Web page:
Alberta Officials Took 12 Hours to Notify First Nation of Potentially Toxic Hydrogen Sulphide Leak
When a cloud of toxic chemicals began wafting toward the First Nations hamlet of Fort McKay from Syncrude Canada’s Mildred Lake tar sands/oil sands plant 10 kilometres away, it took officials 12 hours to notify the community—a massive health and safety failure that critics blame on the fossil industry’s takeover of regulatory oversight in the Alberta oilpatch.
In the early hours of June 20, 2016, in the rush to get Mildred Lake restarted after the devastating wildfire that swept through the Fort McMurray region earlier that spring, “an estimated 10,400 barrels of untreated petrochemicals were released into a waste pond,” report National Observer, the Star Calgary, and the Toronto Star, in an investigation released earlier this week. “It created a plume of toxic air that could cause headaches and possibly long-term health risks for anyone in its path.”
The cloud “contained hydrogen sulphide, which can cause respiratory issues at lower concentrations and death at higher ones,” the news report states. “It also held high amounts of hydrocarbons—a group of compounds, some dangerous, found in crude oil.” Officials couldn’t tell whether the plume included toxic toluene or carcinogenic benzene, and “they also couldn’t determine if the amount of toxic chemicals in the plume would trigger an emergency until it reached Fort McKay, 10 hours after it was released.”
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At 11:30 AM, 9½ hours after the cloud formed, Fort McKay First Nation staffer Ryan Abel emailed colleagues with the warning that “I personally cannot stay outside the (office) and breath [sic] the air outside, it is pretty bad.” In an email released under access to information laws, he added: “Definitely going to cause headaches, etc. for those breathing it in.”
Two hours later, Health Canada got around to issuing an air quality advisory for the area. Air quality monitors ultimately recorded hydrogen sulphide levels at the plant boundary that were three times the provincial standard—and maximum hydrocarbon levels in the Wood Buffalo region about 75 times background levels.
“Insiders from within the Alberta Energy Regulator (AER) would later say the incident highlights one of the key problems facing the oil-rich province, which has long claimed to have the strongest environmental regulations in the world. They say pressure and lobbying from industry and economic interests are trumping science and strong oversight, putting public health and safety at risk,” Observer reports.
“The incident also highlights gaps in air quality monitoring, despite federal and provincial efforts in recent years to improve how governments are overseeing an industry in a region that holds the world’s third-largest reserves of crude oil after Saudi Arabia and Venezuela.”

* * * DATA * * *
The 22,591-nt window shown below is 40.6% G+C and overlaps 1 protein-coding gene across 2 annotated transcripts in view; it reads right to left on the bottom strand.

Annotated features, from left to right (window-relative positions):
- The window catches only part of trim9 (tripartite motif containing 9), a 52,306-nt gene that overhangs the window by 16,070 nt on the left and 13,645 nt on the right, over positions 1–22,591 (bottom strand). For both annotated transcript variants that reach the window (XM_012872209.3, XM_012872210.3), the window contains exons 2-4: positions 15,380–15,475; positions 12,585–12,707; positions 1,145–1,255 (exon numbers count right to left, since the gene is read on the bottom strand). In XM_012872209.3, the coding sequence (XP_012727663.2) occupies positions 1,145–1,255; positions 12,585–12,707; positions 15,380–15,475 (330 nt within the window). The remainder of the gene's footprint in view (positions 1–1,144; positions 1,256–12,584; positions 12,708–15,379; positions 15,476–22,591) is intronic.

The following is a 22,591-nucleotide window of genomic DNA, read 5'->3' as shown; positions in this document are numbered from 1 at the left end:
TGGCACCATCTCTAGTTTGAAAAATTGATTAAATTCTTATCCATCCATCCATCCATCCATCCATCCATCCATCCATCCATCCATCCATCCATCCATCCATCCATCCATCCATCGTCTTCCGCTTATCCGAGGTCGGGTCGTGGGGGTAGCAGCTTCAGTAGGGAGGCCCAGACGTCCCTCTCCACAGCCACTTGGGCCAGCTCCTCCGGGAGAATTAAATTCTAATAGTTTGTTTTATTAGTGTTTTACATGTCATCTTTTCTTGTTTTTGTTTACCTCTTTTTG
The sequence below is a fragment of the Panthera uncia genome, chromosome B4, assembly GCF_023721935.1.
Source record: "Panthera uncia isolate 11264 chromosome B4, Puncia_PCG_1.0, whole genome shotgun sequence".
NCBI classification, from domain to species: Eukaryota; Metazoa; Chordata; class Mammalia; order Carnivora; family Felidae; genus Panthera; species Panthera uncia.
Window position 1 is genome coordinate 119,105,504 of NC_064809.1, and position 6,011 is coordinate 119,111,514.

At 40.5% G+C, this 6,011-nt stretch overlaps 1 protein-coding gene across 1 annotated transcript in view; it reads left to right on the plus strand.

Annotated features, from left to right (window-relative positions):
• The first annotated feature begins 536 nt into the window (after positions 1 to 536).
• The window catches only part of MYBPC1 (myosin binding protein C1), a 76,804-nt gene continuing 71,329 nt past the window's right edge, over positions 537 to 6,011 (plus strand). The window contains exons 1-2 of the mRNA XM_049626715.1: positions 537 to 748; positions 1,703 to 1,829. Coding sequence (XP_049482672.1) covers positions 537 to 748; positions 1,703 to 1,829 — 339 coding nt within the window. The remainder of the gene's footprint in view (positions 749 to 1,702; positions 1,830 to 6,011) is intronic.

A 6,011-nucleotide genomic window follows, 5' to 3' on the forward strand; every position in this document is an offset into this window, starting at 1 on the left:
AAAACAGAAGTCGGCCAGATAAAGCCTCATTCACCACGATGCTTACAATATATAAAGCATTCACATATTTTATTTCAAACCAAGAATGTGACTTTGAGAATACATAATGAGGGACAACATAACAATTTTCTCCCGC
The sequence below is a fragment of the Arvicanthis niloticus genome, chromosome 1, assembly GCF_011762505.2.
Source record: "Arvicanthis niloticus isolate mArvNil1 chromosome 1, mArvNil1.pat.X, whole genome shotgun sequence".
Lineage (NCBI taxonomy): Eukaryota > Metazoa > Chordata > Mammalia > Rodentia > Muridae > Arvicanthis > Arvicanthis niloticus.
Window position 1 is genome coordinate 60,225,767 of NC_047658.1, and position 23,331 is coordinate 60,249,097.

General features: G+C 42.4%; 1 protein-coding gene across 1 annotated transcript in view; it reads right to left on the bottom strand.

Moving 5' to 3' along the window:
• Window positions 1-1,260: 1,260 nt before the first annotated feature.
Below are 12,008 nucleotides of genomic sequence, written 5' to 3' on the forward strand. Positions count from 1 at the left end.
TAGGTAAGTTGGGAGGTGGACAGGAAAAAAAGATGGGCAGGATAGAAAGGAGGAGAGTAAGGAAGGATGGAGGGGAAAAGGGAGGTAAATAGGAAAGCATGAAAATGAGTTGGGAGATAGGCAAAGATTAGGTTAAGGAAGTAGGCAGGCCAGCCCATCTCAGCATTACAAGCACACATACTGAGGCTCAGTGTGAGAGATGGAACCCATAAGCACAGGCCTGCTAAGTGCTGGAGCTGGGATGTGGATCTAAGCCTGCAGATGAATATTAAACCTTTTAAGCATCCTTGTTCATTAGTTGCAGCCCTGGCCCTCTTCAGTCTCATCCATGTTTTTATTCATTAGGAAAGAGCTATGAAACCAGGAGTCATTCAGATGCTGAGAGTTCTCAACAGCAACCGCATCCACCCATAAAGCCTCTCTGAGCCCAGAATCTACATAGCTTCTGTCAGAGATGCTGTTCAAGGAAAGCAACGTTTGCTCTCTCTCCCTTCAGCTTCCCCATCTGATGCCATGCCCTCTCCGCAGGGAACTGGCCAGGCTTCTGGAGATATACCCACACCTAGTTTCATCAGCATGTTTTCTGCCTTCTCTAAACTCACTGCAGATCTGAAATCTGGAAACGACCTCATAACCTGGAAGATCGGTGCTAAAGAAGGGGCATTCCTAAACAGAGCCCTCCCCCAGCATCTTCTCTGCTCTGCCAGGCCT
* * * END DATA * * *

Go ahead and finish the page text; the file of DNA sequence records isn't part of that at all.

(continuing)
But the response to the Mildred Lake release hardly inspired confidence in that effort: After the incident, the AER fired Chief Scientist Monique Dubé, “a toxicologist who, according to internal records, tried to warn the community of the danger,” and was the author of an unreleased report on the release, Observer recounts. “The regulator then sought to replace her with a job posting that called for someone with lower qualifications.”
The news investigation recounts years of “foul-smelling air pollution” in a community that is largely surrounded by tar sands/oil sands facilities, with 11 plants within a 30-kilometre radius and more planned or proposed.
“A post-mortem report leaked to National Observer and the Star said the incident occurred after some oilsands operators ‘pushed back’ against the AER’s efforts to coordinate the resumption of industrial operations in a safe and orderly fashion,” Observer writes. “Insiders at the regulator said the industry was lobbying the regulator to get plants restarted as fast as possible.”
As the toxic plume got closer to Fort McKay, “AER staff clashed over whether they should warn the community, say insiders interviewed by the investigation. They didn’t have the data to know if the toxins in the plume would put human health in danger.”
“We really didn’t know what the risks were going to be (for Fort McKay),” said one official who was familiar with the process, who declined to be identified for fear of professional reprisal. “There really was no human health risk-based decision-making at the regulator. It was either you killed someone or you didn’t.”
Syncrude didn’t notify the community until an hour after the cloud arrived. That was “far too late under these circumstances,” Abel wrote in an email.
“Since then, Syncrude says it has updated its protocols for communicating with Fort McKay and restarting the plant. The AER said it takes its environmental responsibilities seriously and is working to improve overall air quality in the area—a longstanding issue for the community,” Observer states. “But oilsands operators are exempt from rules set by the AER that compel companies to warn communities if they release toxic substances, so Syncrude faced no consequences from the regulator.”
The Observer/Star investigation recounts steps by the provincial regulator to keep any references to the Mildred Lake release out of a September, 2016 air quality report that was under development when the incident occurred, then suspend work on the incident report after the air quality study was published. “The AER is conflicted. Its dual mandate to both grow the industry and protect the environment means having to choose one over the other,” said McMurray Métis president Gail Gallupe in a statement responding to Dubé’s firing.
“With (Dubé) as chief environment scientist, we knew that we had a serious voice for the environment within the AER. We worry now that her voice is gone.”The full investigative report on National Observer goes into much more detail on the Mildred Lake incident. Please read!